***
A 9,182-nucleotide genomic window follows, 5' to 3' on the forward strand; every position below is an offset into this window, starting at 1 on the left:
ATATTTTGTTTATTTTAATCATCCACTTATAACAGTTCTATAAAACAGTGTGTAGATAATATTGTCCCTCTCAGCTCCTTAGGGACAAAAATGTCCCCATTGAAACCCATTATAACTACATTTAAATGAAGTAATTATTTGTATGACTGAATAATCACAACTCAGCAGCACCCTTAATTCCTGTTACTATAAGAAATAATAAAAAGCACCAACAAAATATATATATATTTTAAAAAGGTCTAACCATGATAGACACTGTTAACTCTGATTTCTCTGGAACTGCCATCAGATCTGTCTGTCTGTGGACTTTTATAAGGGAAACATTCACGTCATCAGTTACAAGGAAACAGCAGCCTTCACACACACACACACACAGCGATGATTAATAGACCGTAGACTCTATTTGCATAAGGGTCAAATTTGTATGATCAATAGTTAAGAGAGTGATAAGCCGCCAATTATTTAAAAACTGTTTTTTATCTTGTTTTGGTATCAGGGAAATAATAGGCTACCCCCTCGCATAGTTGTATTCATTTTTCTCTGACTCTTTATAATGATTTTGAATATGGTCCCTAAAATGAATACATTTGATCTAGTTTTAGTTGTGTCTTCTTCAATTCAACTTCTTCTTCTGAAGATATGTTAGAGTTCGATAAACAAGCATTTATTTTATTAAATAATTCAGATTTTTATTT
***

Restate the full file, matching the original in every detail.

A 9,182-nucleotide genomic window follows, 5' to 3' on the forward strand; every position below is an offset into this window, starting at 1 on the left:
ATATTTTGTTTATTTTAATCATCCACTTATAACAGTTCTATAAAACAGTGTGTAGATAATATTGTCCCTCTCAGCTCCTTAGGGACAAAAATGTCCCCATTGAAACCCATTATAACTACATTTAAATGAAGTAATTATTTGTATGACTGAATAATCACAACTCAGCAGCACCCTTAATTCCTGTTACTATAAGAAATAATAAAAAGCACCAACAAAATATATATATATTTTAAAAAGGTCTAACCATGATAGACACTGTTAACTCTGATTTCTCTGGAACTGCCATCAGATCTGTCTGTCTGTGGACTTTTATAAGGGAAACATTCACGTCATCAGTTACAAGGAAACAGCAGCCTTCACACACACACACACACAGCGATGATTAATAGACCGTAGACTCTATTTGCATAAGGGTCAAATTTGTATGATCAATAGTTAAGAGAGTGATAAGCCGCCAATTATTTAAAAACTGTTTTTTATCTTGTTTTGGTATCAGGGAAATAATAGGCTACCCCCTCGCATAGTTGTATTCATTTTTCTCTGACTCTTTATAATGATTTTGAATATGGTCCCTAAAATGAATACATTTGATCTAGTTTTAGTTGTGTCTTCTTCAATTCAACTTCTTCTTCTGAAGATATGTTAGAGTTCGATAAACAAGCATTTATTTTATTAAATAATTCAGATTTTTATTT